Johann Dieter Wassmann, Todesstrecke (Deathtrap), 1897. 16 x 16 x 7.5 cm.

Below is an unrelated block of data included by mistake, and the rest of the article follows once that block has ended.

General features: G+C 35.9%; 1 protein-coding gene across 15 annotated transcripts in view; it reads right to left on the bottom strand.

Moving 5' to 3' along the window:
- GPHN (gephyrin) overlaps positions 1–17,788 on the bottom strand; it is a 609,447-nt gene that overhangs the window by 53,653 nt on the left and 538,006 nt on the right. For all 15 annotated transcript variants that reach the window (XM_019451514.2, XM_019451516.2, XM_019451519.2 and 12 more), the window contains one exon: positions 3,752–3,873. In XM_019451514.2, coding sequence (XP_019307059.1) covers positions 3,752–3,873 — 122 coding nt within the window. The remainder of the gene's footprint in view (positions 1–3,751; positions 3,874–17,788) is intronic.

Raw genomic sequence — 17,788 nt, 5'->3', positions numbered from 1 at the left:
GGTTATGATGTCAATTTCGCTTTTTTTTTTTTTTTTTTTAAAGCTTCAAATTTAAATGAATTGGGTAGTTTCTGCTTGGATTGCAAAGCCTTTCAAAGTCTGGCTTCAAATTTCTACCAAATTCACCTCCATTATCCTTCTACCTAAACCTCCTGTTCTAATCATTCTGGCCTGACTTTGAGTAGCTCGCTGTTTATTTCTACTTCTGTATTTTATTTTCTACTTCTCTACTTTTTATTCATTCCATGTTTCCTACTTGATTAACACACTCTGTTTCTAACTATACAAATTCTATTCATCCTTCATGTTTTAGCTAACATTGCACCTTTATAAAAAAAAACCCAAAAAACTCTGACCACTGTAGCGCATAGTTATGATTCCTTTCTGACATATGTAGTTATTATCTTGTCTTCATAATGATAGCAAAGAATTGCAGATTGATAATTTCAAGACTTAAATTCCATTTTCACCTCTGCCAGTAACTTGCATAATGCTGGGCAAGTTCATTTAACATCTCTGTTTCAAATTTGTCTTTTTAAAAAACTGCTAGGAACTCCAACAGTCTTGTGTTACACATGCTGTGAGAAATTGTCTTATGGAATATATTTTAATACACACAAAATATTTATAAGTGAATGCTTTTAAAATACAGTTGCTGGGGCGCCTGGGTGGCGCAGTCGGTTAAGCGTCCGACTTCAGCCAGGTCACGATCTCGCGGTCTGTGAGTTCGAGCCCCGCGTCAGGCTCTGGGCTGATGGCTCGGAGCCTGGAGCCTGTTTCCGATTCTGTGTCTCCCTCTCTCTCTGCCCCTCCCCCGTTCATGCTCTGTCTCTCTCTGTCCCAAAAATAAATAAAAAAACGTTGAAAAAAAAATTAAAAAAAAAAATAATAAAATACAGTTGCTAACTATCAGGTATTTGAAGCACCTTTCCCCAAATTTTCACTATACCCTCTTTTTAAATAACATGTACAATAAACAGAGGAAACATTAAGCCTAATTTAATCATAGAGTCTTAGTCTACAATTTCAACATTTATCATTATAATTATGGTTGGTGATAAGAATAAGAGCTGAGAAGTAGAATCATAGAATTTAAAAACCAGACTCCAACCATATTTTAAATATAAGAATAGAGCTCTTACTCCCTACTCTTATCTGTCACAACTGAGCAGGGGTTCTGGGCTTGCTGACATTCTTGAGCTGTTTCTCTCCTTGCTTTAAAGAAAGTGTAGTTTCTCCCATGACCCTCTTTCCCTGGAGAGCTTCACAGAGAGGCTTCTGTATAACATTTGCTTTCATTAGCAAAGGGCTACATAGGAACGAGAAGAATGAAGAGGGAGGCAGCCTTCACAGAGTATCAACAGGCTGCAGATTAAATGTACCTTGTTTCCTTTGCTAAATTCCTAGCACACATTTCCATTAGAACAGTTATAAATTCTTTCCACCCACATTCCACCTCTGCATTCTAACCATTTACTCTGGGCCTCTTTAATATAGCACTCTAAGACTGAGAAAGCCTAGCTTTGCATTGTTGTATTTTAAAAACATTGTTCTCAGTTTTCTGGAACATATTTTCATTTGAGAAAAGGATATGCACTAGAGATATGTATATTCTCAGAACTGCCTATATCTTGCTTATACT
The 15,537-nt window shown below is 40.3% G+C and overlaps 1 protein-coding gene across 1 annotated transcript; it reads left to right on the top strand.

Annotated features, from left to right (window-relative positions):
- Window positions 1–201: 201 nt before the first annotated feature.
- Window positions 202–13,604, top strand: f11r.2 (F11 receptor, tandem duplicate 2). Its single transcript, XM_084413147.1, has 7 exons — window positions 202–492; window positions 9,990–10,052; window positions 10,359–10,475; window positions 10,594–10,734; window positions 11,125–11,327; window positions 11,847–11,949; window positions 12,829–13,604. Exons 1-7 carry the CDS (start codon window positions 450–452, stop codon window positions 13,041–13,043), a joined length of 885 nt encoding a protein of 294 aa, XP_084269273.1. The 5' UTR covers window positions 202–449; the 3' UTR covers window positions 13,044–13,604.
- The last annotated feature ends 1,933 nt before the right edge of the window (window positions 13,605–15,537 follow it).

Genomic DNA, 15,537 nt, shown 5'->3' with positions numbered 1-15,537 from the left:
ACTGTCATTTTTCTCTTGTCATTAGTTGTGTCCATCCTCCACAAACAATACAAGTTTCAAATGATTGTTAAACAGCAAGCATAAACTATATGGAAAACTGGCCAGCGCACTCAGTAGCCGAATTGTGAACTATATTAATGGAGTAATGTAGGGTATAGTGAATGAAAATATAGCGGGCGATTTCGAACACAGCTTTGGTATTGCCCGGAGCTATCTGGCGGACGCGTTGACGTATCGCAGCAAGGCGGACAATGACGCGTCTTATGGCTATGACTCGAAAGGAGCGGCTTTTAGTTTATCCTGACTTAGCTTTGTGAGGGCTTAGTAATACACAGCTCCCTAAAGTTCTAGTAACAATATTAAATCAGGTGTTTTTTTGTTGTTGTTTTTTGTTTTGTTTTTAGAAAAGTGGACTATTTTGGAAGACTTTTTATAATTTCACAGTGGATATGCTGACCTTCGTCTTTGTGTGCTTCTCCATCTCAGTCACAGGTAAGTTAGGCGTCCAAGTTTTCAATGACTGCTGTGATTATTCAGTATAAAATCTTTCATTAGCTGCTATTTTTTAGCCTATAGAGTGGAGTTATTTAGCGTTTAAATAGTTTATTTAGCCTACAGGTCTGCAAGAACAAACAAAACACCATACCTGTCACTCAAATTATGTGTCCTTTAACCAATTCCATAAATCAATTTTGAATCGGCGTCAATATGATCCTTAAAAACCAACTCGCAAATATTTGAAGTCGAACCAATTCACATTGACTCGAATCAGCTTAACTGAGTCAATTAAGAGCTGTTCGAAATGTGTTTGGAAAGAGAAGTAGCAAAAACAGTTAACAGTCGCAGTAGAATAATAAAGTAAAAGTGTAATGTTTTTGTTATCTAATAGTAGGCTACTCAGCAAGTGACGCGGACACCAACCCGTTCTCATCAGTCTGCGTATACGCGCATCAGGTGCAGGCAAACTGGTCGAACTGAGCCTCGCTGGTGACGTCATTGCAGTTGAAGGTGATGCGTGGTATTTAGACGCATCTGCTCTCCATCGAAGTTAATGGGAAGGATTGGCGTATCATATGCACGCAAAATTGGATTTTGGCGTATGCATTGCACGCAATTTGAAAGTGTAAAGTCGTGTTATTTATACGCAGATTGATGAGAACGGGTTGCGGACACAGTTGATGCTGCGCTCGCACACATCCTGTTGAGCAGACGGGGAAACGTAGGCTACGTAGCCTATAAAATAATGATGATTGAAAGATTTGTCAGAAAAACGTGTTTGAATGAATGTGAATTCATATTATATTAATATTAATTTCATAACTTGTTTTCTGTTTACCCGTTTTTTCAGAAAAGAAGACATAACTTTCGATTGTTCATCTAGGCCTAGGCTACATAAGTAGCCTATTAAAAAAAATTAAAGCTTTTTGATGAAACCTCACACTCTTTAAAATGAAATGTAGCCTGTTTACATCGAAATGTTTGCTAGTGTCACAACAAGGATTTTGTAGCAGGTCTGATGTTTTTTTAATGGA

“WHAT imagination is, I have sufficiently declared in my digression of the anatomy of the soul. I will only now point at the wonderful effects and power of it; which, as it is eminent in all, so most especially it rageth in melancholy persons, in keeping the species of objects so long, mistaking, amplifying them by continual and strong meditation, until at length it produceth in some parties real effects, causeth this and many other maladies. And although this fantasy of ours be a subordinate faculty to reason, and should be ruled by it, yet in many men, through inward or outward distemperatures, defect of organs, which are unapt, or otherwise contaminated, it is likewise unapt, or hindered, and hurt. This we see verified in sleepers, which by reason of humours and concourse of vapours troubling the fantasy, imagine many times absurd and prodigious things, and in such as are troubled with incubus, or witch-ridden (as we call it), if they lie on their backs, they suppose an old woman rides, and sits so hard upon them, that they are almost stifled for want of breath; when there is nothing offends, but a concourse of bad humours, which trouble the fantasy. This is likewise evident in such as walk in the night in their sleep, and do strange feats: these vapours move the fantasy, the fantasy the appetite, which moving the animal spirits causeth the body to walk up and down as if they were awake. Fracast. l. 3. de intellect., refers all ecstasies to this force of imagination such as lie whole days together in a trance: as that priest whom Celsus speaks of; that could separate himself from his senses when he list, and lie like a dead man, void of life and sense. Cardan brags of himself, that he could do as much, and that when he list. Many times such men when they come to themselves, tell strange things of heaven and hell, what visions they have seen; as that St. Owen, in Matthew Paris, that went into St. Patrick's purgatory, and the monk of Evesham in the same author. Those common apparitions in Bede and Gregory, Saint Bridget's revelations, Wier. l. 3. de lamiis, c. 11. Cæsar Vanninus, in his Dialogues, &c. reduceth (as I have formerly said), with all those tales of witches' progresses, dancing, riding, transformations, operations, &c. to the force of imagination, and the devil's illusions. The like effects almost are to be seen in such as are awake: how many chimeras, antics, golden mountains and castles in the air do they build unto themselves?